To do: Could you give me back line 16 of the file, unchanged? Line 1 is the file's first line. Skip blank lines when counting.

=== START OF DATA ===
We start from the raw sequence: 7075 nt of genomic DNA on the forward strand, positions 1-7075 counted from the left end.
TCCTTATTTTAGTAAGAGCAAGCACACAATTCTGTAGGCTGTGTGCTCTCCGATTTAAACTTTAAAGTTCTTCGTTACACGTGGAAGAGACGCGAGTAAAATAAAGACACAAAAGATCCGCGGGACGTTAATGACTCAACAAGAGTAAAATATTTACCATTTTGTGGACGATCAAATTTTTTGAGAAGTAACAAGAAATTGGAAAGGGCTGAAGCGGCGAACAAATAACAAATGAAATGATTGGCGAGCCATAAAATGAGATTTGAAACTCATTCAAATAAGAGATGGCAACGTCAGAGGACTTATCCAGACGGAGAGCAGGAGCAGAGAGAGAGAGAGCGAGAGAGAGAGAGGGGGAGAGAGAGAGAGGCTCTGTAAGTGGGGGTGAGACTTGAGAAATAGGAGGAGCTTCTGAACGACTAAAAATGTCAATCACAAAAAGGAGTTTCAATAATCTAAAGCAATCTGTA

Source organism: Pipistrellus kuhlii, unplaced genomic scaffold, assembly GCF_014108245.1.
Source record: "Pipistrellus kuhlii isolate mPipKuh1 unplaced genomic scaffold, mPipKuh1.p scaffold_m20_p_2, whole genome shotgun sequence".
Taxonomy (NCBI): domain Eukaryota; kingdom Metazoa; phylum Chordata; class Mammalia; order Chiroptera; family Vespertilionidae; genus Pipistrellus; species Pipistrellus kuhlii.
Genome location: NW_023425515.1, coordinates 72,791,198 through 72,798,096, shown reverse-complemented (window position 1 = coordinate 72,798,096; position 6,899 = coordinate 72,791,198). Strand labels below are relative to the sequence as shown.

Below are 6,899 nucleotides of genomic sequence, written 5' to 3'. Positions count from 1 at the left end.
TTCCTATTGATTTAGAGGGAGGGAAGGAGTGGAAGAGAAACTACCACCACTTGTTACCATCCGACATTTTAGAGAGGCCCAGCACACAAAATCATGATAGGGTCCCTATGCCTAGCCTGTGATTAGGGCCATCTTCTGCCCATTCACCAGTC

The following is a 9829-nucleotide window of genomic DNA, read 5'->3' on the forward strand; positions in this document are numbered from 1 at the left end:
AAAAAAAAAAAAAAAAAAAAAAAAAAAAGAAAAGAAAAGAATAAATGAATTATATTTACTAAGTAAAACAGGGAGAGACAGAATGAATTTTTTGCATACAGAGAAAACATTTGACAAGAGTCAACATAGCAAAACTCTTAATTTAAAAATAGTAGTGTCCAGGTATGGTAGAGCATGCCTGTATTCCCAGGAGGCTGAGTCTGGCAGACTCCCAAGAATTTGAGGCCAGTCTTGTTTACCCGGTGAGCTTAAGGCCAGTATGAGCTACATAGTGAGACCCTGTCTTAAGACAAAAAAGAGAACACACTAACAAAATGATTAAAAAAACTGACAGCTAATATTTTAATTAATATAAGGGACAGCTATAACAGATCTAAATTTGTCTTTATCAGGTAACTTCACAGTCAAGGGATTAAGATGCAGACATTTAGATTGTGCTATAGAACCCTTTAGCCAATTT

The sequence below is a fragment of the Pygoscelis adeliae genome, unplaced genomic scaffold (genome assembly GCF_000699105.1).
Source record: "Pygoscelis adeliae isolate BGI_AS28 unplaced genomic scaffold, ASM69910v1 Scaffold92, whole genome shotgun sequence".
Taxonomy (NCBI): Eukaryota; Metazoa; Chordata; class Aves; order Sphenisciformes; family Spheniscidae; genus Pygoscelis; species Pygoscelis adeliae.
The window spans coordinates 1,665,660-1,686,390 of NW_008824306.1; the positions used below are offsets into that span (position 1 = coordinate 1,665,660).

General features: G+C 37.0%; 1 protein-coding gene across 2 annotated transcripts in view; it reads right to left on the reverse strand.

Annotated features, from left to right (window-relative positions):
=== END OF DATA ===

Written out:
Annotated features, from left to right (window-relative positions):